Pursuing the Rainbow

By Geary Danihy

There’s supposed to be a pot of gold at the end of the rainbow, but for Judy Garland, born Frances Ethel Gumm on June 10, 1922, there was only debt, alcohol and pills. She died in 1969 of a barbiturate overdose. She was 47. Earlier this season, Goodspeed Musicals treated us to the start of Garland’s glorious yet troubled career in “Chasing Rainbows.” Now, at MTC Mainstage, we get to see the yellow brick road’s dark terminus in “End of the Rainbow,” billed as a play with music.

Created by Peter Quilter, and directed by MTC’s artistic director, Kevin Connors, “Rainbow” provides something of a schizophrenic experience for the audience, for there are many of the glorious songs Garland made famous to enjoy as, at the same time, we watch a woman falling apart. Thus there’s a mixture of delight and pain, all served up by the marvelous Coleen Sexton who has the Garland mannerisms down pat and offers a performance that it is at times riveting, at others poignant, and always compelling.

The play is set mainly in a London hotel room where Garland and her fiance, Mickey Deans (Luke Dranell), are living while she performs at London’s Talk of the Town nightclub for a five-week run that will become her penultimate public appearance before her death. Garland, as deftly portrayed by Sexton, is haunted by the Garland persona, one colored by the “suffering diva” image that many of her ardent gay followers took a perhaps somewhat masochistic delight in embracing. This aspect of Garland’s life and later career is captured by Anthony (Thomas Conroy), her accompanist, who feels it’s an honor to serve “Miss Garland.” Jealous of her attachment to Deans and concerned that she is destroying herself (that very aspect of Garland’s personality that, ironically, drew many homosexuals to her), late in Act Two he “proposes” to her, a heart-wrenching scene that Sexton plays with subtle nuance, using body movement and facial expressions that convey her character’s great need to be taken care of, to be sheltered.

The Deans character is conflicted, for he too wishes to take care of Garland, who is deeply in debt, but he also perhaps sees her as his meal ticket. At first weaning her from pills and liquor, he fails her when she has a partial breakdown and refuses to continue her show at the Talk of the Town (escaping to her room in the hotel). He gives in to her addictive needs and offers her pills.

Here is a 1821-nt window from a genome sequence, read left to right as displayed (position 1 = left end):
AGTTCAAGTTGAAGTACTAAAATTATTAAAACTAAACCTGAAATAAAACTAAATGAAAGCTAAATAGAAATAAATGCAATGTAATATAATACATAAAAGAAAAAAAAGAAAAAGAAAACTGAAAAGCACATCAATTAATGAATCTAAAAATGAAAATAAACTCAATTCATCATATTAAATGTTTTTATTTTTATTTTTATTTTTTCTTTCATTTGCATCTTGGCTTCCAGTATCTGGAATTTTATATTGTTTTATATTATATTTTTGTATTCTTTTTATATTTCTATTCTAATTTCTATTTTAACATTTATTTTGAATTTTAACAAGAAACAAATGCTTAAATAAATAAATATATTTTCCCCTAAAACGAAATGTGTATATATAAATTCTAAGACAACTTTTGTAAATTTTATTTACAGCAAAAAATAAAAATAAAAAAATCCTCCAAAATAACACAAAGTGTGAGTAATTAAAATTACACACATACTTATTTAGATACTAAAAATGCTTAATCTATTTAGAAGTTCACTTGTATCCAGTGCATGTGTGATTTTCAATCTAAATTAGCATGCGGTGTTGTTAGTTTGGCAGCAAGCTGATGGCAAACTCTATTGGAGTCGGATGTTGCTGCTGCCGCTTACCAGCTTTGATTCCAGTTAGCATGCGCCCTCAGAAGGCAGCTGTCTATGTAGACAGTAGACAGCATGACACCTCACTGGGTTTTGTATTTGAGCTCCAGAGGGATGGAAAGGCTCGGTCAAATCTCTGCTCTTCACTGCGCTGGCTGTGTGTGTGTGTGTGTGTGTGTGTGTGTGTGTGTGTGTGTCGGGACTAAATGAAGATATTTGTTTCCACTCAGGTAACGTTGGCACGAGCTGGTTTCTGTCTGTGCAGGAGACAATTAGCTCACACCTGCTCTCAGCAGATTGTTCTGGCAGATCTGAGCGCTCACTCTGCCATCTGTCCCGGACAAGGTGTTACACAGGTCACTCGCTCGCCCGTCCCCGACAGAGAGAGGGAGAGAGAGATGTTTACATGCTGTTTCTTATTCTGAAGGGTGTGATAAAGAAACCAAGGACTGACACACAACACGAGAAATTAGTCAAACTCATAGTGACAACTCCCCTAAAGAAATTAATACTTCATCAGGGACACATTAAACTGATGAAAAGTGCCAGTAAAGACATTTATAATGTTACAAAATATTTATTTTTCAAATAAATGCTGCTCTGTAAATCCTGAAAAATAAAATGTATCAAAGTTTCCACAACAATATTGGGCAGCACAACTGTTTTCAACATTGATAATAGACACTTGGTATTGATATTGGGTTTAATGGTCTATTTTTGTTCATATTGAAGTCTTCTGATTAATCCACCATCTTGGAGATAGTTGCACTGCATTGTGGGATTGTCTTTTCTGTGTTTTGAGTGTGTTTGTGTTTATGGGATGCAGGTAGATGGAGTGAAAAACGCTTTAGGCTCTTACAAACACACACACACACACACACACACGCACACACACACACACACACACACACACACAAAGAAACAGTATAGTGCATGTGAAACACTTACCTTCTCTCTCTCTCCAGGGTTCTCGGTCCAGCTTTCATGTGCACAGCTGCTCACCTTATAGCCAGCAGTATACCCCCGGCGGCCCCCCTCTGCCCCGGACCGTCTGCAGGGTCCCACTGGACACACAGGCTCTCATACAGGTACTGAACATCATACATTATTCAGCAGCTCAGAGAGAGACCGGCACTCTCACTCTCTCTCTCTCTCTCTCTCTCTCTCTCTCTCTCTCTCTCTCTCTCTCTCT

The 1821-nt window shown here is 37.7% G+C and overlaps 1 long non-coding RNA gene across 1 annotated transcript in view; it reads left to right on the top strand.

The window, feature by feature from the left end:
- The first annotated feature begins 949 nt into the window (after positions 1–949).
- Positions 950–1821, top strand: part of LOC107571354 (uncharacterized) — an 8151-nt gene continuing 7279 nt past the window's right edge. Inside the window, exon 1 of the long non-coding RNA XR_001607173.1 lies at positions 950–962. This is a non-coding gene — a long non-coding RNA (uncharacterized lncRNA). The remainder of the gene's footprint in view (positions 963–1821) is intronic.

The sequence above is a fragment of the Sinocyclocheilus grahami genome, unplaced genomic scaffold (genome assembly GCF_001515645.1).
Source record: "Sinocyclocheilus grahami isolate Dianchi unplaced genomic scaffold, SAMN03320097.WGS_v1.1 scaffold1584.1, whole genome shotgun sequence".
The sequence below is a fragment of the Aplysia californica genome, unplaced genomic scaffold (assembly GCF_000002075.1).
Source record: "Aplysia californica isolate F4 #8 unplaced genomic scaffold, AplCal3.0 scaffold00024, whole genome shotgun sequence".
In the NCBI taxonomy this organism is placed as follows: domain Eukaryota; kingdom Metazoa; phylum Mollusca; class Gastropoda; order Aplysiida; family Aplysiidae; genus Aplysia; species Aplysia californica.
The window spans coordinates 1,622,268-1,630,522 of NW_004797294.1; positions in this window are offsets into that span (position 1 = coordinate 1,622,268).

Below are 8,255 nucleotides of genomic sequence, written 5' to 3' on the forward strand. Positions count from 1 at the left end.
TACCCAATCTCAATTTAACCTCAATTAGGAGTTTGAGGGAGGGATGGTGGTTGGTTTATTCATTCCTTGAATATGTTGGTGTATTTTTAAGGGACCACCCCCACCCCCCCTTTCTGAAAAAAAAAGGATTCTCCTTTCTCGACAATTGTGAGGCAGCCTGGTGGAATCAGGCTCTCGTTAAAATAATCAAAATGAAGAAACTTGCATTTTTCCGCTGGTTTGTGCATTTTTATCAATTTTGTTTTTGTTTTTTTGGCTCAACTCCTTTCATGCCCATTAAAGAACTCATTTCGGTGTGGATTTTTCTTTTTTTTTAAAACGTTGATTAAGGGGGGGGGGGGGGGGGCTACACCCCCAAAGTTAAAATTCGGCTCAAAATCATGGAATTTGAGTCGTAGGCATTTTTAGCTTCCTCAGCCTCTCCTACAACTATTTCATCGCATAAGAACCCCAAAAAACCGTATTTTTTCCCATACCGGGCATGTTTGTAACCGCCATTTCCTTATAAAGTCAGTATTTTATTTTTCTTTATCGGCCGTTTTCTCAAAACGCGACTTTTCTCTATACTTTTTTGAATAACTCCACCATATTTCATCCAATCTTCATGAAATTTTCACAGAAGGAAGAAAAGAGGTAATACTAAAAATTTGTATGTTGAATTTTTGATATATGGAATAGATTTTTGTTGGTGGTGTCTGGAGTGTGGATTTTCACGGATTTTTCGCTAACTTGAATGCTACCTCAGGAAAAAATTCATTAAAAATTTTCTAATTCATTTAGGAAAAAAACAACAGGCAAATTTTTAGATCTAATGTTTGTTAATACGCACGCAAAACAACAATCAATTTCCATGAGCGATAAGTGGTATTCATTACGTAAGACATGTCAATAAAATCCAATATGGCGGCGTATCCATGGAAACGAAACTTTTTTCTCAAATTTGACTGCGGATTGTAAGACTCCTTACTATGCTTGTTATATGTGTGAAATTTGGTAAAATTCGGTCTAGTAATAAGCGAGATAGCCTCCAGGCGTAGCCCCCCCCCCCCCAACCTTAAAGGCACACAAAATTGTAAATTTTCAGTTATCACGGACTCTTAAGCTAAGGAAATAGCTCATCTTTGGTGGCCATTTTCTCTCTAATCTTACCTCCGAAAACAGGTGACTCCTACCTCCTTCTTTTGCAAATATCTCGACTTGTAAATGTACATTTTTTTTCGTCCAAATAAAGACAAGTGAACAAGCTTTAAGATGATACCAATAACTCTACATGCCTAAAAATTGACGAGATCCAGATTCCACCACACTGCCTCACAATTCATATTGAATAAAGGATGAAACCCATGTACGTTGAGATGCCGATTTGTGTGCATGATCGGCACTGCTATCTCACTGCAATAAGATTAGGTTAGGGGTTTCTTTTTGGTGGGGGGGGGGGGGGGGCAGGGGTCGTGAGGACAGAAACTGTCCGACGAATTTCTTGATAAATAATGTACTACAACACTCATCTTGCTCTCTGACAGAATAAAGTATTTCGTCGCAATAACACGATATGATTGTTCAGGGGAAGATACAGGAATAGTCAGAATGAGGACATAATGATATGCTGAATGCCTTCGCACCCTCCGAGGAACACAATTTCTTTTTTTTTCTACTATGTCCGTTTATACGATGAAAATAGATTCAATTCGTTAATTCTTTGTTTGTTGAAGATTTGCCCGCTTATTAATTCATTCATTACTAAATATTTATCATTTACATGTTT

This scene is sandwiched between two that are perhaps Sexton’s finest moments, for Garland, before she escapes to her room, is somewhat addled on stage, fighting with the microphone cord, bumping into the microphone stand, and confused about the songs she is supposed to sing. After Deans offers her the pills, Garland returns to the stage to belt out a signature song -- “Come Rain or Come Shine” -- with Sexton’s performance suggesting the source of many of Garland’s signature mannerisms: the clutching of the arms, the manic movement of her hands, the herky-jerky body movements, the almost perverse infusion of her very being into the delivery of a song. It suggests that what we are seeing is not so much a performance as a soul writhing in agony.

If one quibble might be registered about Sexton’s portrayal of the tortured artist it has nothing to do with Sexton’s talent but rather with a make-up decision. Early in Act Two Anthony helps her with her make-up, suggesting that she looks a mess. Fortunately for Sexton, she doesn’t, but unfortunately for the characterization, there is no visual sense that this is a woman who has been ravaged by booze and Ritalin. Some subtle but deft usage of make-up suggesting this deterioration would seem to be appropriate here.

Backed by a multi-talented, four-member orchestra (Thomas Conroy, Henry Lugo, Chris Johnson and Gary Ruggiero) and working with a very functional set created by Jordan Janota and some lovely, subtle (no more so than in the final scenes) lighting by Michael Blagys, Sexton consistently mesmerizes and fascinates as she creates a character who is at one moment a foul-mouthed bitch and the next a frightened, insecure child adrift on the sea of stardom, the talented Frances Gumm -- the little girl with the big voice -- at war with the Judy Garland who delighted millions with her performances yet could find no enduring delight in her life. In the intimate MTC setting you can’t escape the painful reality of a star becoming a nova that eventually explodes and consumes itself, and you will never respond to “Somewhere Over the Rainbow” -- the show’s final song -- in the same way after seeing this show.

“End of the Rainbow” runs through April 23. For further information or ticket reservations call the box office at 203.454.3883 or visit: www.musictheatreofct.com.

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